Excessive force at demonstrations
In Togo, anti-government demonstrations that took place in 2014 over electoral reform and media restrictions were often met by excessive force. In most cases, the authorities failed to investigate excessive use of force and no one was held accountable. In April 2013, two students were killed when security forces shot live bullets at a crowd of protesters in the northern town of Dapaong.
One of the victims, Anselme Sindare Gouyano, was 12 years old. The government announced that those responsible would be brought to justice, but by the end of 2014 no investigations or prosecutions had been started. Journalists were also at risk, injured by police officers while covering protests and were targeted with tear gas and bullets.
Freedom of Expression
Amnesty reported that in Sudan, freedoms of expression, association and peaceful assembly continued to be severely curtailed despite the government’s expressed commitments to begin a national dialogue to achieve peace and protect constitutional rights.
The report states that, in fact, the authorities increased restrictions on freedoms of expression, association and assembly throughout the country, in what appeared to be a concerted effort to shut down independent dialogue. The government continued to use the National Intelligence and Security Services (NISS) and other security forces to arbitrarily detain perceived opponents of the ruling National Congress Party, to censor media and to shut down public forums and protests.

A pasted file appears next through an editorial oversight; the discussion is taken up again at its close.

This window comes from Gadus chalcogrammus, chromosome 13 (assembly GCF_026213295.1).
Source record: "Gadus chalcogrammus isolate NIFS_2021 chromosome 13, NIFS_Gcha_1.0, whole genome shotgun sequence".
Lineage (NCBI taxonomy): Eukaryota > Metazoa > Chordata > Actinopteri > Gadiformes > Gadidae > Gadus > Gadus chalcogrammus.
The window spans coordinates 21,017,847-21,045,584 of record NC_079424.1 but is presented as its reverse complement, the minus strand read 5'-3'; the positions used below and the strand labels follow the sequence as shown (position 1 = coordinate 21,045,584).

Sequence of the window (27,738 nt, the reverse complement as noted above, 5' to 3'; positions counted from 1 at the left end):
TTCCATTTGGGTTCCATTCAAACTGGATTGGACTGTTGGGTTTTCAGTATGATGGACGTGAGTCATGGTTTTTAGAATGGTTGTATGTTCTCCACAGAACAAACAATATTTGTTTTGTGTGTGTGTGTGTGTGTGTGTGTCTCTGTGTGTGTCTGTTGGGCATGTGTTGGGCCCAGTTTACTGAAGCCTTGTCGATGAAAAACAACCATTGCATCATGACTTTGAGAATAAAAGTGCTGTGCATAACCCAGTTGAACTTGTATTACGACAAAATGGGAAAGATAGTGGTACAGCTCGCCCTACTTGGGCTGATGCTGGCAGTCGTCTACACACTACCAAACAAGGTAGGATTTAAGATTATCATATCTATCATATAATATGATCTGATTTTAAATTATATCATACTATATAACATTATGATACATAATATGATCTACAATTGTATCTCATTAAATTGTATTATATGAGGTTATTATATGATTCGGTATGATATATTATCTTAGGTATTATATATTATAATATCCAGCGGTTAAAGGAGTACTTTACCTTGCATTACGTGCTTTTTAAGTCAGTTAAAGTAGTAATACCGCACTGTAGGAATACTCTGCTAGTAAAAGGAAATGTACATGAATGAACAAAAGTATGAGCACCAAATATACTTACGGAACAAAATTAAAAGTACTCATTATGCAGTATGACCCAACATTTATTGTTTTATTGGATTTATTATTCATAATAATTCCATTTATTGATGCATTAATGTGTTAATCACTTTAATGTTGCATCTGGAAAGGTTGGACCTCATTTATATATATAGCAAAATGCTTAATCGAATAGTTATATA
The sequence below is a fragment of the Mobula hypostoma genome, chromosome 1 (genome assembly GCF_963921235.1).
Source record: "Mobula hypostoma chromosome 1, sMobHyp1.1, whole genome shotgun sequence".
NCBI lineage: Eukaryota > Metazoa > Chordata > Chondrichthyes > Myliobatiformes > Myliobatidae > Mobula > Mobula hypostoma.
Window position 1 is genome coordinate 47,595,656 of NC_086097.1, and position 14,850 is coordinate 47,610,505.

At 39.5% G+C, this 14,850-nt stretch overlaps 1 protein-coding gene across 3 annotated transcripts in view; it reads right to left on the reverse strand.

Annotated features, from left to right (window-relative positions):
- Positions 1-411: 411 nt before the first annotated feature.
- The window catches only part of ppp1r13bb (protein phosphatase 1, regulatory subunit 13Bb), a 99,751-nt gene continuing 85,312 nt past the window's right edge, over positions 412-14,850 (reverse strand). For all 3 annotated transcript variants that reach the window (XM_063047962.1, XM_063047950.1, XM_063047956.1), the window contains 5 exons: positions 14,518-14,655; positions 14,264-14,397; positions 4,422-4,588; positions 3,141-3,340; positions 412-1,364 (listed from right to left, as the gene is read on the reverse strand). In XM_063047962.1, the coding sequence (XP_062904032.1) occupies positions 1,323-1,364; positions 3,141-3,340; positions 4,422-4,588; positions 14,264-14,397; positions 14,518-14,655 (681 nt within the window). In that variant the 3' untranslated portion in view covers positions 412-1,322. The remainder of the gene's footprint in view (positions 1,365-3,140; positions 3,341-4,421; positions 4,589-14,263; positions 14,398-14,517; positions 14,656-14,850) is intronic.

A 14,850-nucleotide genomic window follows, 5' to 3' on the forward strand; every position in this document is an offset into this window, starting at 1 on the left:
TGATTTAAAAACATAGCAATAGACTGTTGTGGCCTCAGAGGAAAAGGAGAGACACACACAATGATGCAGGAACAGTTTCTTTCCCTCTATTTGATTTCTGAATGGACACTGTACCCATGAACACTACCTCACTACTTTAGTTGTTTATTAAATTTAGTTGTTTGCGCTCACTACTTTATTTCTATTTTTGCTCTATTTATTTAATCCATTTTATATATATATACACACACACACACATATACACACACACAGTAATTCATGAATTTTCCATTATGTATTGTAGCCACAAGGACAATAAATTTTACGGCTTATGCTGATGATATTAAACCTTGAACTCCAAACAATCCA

Meanwhile next door, South Sudan’s National Security Service (NSS) seized and shut down newspapers, and harassed, intimidated and unlawfully detained journalists, in a clampdown that restricted freedom of expression. A National Security Service Bill granting the NSS broad powers, including to arrest and detain without adequate provisions for independent oversight or safeguards against abuse, was passed by parliament and is awaiting presidential assent.
Impunity - failure to ensure justice